Correlation between traffic density and particle size distribution in a street canyon and the dependence on wind direction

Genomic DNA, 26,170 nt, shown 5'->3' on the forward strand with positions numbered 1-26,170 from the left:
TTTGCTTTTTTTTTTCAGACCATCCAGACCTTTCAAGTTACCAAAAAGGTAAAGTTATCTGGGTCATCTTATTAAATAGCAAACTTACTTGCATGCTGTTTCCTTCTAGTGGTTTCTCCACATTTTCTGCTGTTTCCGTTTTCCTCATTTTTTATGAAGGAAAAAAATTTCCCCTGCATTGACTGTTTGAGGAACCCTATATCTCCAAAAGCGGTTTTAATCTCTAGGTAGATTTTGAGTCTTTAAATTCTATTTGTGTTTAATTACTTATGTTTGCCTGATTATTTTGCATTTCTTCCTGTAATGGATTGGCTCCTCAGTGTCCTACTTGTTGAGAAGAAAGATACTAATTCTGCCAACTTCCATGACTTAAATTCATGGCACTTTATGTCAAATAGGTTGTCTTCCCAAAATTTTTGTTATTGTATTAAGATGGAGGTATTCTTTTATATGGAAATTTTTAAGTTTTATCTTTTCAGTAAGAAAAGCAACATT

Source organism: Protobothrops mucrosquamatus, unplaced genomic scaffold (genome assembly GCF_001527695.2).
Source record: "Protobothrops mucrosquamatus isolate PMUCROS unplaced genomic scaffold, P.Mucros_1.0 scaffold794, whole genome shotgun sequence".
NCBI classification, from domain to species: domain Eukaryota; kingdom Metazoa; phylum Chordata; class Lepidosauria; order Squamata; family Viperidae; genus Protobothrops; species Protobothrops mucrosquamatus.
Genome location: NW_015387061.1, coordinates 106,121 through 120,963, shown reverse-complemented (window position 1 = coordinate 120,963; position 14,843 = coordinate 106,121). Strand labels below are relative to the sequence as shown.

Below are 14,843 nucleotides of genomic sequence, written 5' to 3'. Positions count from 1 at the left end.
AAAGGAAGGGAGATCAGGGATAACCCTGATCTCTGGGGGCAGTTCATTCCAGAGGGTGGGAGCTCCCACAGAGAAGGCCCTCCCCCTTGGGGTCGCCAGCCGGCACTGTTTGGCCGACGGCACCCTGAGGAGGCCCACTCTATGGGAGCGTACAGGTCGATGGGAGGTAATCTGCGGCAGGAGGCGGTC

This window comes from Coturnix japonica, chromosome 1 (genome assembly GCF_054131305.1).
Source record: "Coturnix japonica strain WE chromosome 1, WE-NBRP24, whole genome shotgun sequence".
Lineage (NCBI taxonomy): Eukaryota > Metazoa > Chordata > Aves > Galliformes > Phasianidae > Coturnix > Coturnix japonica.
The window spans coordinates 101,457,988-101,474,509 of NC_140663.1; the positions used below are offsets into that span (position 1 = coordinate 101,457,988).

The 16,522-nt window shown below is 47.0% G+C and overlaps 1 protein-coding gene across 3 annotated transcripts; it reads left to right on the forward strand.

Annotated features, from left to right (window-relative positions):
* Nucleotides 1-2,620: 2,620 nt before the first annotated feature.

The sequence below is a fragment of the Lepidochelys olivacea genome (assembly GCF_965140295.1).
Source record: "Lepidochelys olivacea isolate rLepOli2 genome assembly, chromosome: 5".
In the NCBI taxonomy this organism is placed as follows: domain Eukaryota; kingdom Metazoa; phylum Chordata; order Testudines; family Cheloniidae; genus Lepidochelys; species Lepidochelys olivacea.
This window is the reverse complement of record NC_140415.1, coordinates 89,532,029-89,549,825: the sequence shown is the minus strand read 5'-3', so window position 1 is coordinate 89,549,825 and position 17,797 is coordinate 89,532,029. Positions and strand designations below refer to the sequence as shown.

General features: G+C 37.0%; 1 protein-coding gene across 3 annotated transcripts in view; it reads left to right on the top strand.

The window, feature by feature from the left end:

Abstract. Combustion of fossil fuel in gasoline and diesel powered vehicles is a major source of aerosol particles in a city. In a street canyon, the number concentration of particles smaller than 300 nm in diameter, which can be inhaled and cause serious health effects, is dominated by particles originating from this source. In this study we measured both, particle number size distribution and traffic density continuously in a characteristic street canyon in Germany for a time period of 6 months. The street canyon with multistory buildings and 4 traffic lanes is very typical for larger cities. Thus, the measurements also are representative for many other street canyons in Europe. In contrast to previous studies, we measured and analyzed the particle number size distribution with high size resolution using a Twin Differential Mobility Analyzer (TDMPS). The measured size range was from 3 to 800 nm, separated into 40 size channels. Correlation coefficients between particle number concentration for integrated size ranges and traffic counts of 0.5 were determined. Correlations were also calculated for each of the 40 size channels of the DMPS system, respectively. We found a maximum of the correlation coefficients for nucleation mode particles in the size range between 10 and 20 nm in diameter. Furthermore, correlations between traffic and particles in dependence of meteorological data were calculated. Relevant parameters were identified by a multiple regression method. In our experiment only wind parameters have influenced the particle number concentration significantly. High correlation coefficients (up to 0.8) could be observed in the lee side of the street canyon for particles in the range between 10 and 100 nm in diameter. These values are significantly higher than correlation coefficients for other wind directions and other particle sizes. A minimum was found in the luff side of the street. These findings are in good agreement with theory of fluid dynamics in street canyons.